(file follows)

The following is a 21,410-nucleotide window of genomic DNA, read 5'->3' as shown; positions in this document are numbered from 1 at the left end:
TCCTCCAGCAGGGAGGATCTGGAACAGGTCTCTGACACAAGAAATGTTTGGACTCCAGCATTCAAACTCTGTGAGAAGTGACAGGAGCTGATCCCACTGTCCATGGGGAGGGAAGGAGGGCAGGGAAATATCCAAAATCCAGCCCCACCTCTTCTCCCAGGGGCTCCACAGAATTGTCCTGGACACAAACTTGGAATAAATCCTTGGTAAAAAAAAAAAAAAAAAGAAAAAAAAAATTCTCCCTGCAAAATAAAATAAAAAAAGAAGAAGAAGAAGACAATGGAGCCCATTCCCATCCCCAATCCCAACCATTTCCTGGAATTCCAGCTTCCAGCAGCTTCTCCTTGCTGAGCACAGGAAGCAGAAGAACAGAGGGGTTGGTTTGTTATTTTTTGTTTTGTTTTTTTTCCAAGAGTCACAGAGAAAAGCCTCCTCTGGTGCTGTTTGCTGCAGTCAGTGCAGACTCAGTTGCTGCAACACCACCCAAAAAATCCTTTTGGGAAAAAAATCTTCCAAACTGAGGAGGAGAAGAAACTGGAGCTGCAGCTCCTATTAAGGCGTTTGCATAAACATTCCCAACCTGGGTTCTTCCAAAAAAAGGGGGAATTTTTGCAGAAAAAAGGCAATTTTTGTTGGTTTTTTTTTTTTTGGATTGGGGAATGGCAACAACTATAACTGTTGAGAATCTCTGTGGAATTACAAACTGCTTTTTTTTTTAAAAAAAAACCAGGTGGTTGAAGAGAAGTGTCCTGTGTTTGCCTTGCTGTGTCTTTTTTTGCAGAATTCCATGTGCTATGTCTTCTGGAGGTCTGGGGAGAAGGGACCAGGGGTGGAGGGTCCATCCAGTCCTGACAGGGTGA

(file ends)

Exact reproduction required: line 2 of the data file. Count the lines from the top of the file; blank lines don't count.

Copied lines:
TCCTCCAGCAGGGAGGATCTGGAACAGGTCTCTGACACAAGAAATGTTTGGACTCCAGCATTCAAACTCTGTGAGAAGTGACAGGAGCTGATCCCACTGTCCATGGGGAGGGAAGGAGGGCAGGGAAATATCCAAAATCCAGCCCCACCTCTTCTCCCAGGGGCTCCACAGAATTGTCCTGGACACAAACTTGGAATAAATCCTTGGTAAAAAAAAAAAAAAAAAGAAAAAAAAAATTCTCCCTGCAAAATAAAATAAAAAAAGAAGAAGAAGAAGACAATGGAGCCCATTCCCATCCCCAATCCCAACCATTTCCTGGAATTCCAGCTTCCAGCAGCTTCTCCTTGCTGAGCACAGGAAGCAGAAGAACAGAGGGGTTGGTTTGTTATTTTTTGTTTTGTTTTTTTTCCAAGAGTCACAGAGAAAAGCCTCCTCTGGTGCTGTTTGCTGCAGTCAGTGCAGACTCAGTTGCTGCAACACCACCCAAAAAATCCTTTTGGGAAAAAAATCTTCCAAACTGAGGAGGAGAAGAAACTGGAGCTGCAGCTCCTATTAAGGCGTTTGCATAAACATTCCCAACCTGGGTTCTTCCAAAAAAAGGGGGAATTTTTGCAGAAAAAAGGCAATTTTTGTTGGTTTTTTTTTTTTTGGATTGGGGAATGGCAACAACTATAACTGTTGAGAATCTCTGTGGAATTACAAACTGCTTTTTTTTTTAAAAAAAAACCAGGTGGTTGAAGAGAAGTGTCCTGTGTTTGCCTTGCTGTGTCTTTTTTTGCAGAATTCCATGTGCTATGTCTTCTGGAGGTCTGGGGAGAAGGGACCAGGGGTGGAGGGTCCATCCAGTCCTGACAGGGTGA